Gaia and Gaia Alerts
ESA Gaia is continuing operations and is now well into its extended mission. In June 2022 Gaia consortium has released DR3 with a huge wealth of data products, including unprecedented astrometric, photometric and spectroscopic data. In the meantime, Gaia Photometric Science Alerts system continues its operation as a well established and leading transient survey. It discovers nearly 4000 objects a year from all over the sky, down to G=19, covering all possible classes of transients, from supernovae and CVs to rare phenomena like microlensing events or pair-instability supernovae.
Science with Gaia Alerts
The transient discovery machine within Gaia is constantly evolving allowing for more accurate transient identification. The longer baseline of Gaia data also allows for more robust detections of photometric anomalies. The alerting system is now also sensitive to slowly changing astrophysical events such as flares in distant quasars, young stellar objects, Be-type stars and microlensing events due to massive lenses.
Follow-up and Time-Domain Astronomy
At the same time, we are seeing significant evolution in the area of photometric and spectroscopic follow-up. Robotisation and queue-scheduling of many telescopes enables more efficient coordination of long-term time-domain observations. The demand for time-domain observations of transients and other time-varying astrophysical phenomena is increasing and the Opticon-Radionet Pilot (ORP) community is trying to address this with its BHTOM virtual observatory.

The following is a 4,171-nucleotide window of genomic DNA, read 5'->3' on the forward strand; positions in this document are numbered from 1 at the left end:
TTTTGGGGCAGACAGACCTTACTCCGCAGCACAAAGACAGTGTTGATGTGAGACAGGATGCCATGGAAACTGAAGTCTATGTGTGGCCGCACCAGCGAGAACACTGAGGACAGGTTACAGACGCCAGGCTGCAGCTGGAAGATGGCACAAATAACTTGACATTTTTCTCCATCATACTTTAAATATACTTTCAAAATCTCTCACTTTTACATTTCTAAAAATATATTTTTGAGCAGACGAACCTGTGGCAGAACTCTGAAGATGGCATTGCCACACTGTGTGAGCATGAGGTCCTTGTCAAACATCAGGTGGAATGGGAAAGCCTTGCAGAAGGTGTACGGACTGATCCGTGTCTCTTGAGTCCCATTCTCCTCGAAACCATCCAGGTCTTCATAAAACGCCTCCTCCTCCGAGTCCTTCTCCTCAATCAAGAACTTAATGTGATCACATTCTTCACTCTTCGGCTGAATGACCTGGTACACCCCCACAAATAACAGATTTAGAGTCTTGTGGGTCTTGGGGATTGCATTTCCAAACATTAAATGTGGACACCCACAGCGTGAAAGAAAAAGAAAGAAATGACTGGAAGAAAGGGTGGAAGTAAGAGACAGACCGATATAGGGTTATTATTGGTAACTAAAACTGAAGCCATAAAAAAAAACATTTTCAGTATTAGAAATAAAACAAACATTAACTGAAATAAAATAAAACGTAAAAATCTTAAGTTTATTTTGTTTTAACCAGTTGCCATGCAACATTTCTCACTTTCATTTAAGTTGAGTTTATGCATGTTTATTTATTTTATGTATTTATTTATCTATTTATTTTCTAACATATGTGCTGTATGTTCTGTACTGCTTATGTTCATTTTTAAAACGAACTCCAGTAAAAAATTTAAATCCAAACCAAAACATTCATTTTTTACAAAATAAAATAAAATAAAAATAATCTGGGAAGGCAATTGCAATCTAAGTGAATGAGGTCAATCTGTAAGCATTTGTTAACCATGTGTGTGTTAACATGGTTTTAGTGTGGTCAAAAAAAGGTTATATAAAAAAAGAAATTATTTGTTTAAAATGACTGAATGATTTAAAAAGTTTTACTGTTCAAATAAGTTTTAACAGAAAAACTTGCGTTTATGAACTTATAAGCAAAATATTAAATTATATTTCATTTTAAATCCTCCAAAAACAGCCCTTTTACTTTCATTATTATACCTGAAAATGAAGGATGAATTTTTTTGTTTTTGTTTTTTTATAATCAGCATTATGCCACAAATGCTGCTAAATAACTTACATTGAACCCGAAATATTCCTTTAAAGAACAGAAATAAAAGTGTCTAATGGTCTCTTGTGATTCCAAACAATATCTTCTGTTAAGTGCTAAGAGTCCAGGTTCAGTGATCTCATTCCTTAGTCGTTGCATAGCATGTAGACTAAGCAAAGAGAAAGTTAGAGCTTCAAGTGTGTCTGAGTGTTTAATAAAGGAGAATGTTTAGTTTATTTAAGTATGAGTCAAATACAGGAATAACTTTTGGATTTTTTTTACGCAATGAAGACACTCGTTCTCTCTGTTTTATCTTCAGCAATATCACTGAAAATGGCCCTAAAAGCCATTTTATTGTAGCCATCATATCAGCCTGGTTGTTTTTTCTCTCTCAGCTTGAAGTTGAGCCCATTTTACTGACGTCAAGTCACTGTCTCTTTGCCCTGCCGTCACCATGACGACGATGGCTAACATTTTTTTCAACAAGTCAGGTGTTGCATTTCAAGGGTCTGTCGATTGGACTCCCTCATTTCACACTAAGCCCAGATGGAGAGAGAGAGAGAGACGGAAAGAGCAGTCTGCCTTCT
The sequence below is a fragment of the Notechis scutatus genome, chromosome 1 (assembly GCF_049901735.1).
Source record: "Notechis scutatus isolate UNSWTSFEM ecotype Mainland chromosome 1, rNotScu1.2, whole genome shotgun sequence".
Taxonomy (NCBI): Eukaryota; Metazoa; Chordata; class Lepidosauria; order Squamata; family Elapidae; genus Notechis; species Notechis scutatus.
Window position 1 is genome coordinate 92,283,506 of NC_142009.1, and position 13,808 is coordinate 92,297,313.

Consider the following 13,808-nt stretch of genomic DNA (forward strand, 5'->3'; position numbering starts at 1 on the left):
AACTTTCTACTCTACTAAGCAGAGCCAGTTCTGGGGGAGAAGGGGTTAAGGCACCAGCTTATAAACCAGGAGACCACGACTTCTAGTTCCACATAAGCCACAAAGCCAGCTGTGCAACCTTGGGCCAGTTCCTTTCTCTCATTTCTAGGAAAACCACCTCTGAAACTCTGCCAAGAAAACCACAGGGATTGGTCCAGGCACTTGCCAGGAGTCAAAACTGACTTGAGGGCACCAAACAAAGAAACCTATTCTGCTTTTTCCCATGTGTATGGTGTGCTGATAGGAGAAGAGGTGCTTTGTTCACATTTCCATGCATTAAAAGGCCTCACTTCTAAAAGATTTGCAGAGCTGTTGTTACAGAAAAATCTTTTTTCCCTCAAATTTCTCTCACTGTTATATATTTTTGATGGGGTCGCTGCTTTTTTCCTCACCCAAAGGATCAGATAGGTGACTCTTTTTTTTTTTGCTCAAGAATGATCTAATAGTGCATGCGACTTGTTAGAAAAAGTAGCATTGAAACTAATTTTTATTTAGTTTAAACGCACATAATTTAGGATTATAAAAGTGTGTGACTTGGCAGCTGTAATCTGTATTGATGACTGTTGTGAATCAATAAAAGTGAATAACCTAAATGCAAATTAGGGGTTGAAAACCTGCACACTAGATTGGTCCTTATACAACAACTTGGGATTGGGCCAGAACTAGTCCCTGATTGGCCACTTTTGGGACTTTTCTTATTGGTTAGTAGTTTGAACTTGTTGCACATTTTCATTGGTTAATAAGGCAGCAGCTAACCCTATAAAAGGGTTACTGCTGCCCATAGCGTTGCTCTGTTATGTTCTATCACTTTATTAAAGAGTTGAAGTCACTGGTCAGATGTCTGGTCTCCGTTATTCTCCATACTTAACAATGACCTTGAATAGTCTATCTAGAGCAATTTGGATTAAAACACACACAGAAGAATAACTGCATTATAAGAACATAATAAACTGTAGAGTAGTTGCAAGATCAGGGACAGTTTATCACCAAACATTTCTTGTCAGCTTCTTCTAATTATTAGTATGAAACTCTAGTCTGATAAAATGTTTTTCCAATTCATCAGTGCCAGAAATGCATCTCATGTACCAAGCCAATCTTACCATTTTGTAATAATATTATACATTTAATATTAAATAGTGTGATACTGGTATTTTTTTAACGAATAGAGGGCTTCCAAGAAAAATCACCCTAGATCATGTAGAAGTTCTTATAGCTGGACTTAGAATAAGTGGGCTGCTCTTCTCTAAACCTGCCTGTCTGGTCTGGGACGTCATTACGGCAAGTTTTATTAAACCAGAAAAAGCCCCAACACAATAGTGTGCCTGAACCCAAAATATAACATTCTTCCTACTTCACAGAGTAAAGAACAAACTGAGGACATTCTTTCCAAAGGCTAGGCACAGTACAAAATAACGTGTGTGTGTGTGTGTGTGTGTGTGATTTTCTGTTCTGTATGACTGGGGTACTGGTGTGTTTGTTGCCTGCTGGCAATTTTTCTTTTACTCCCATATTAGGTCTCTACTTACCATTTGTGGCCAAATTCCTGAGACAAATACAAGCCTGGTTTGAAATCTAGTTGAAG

In particular, for this workshop we would like to extend the invitation to all time-domain astronomical activities, spanning all electromagnetic spectrum from radio, through optical to X-rays, and other domains (gravitational waves, neutrino detectors). We hope this workshop will be an opportunity for improving the coordination within time-domain astronomy and increasing the scientific output of surveys and follow-up observations in the multi-messenger era.
The forthcoming Gaia Alerts Workshop, the 13th in the series, will be an opportunity to learn about the current state of Gaia and Gaia Alerts. We aim to discuss the detection, filtering, classification and publication of candidates. We will discover the most recent scientific highlights from Gaia DR3 and Gaia Alerts, and we will explore the scientific potential of Gaia.
During the workshop we will also explore the new possibilities offered by the Opticon-Radionet-Pilot H2020 in planning, obtaining and reducing in an efficient manner follow-up observations of transient alerts reported by other (non-GAIA) facilities.
Meeting in the Covid era
The successful experience of our previous meetings shows that working personal interactions are highly effective at developing plans, solving challenges, and extending partnerships to new participants. For that reason, we hope this can be primarily an in-person meeting and we should accommodate up to 50 attendees.
You are asked in the Registration to state your preference for in-person - if we are able to host that - or online participation. We shall certainly host online participation.
Given the ever-changing Covid, travel restrictions and post-travel quarantine requirements, we will make a final decision on in-person participation in early September. Individuals should follow their national guidance. For travel organising, please do ensure you have full cancellation and health cover insurance in place.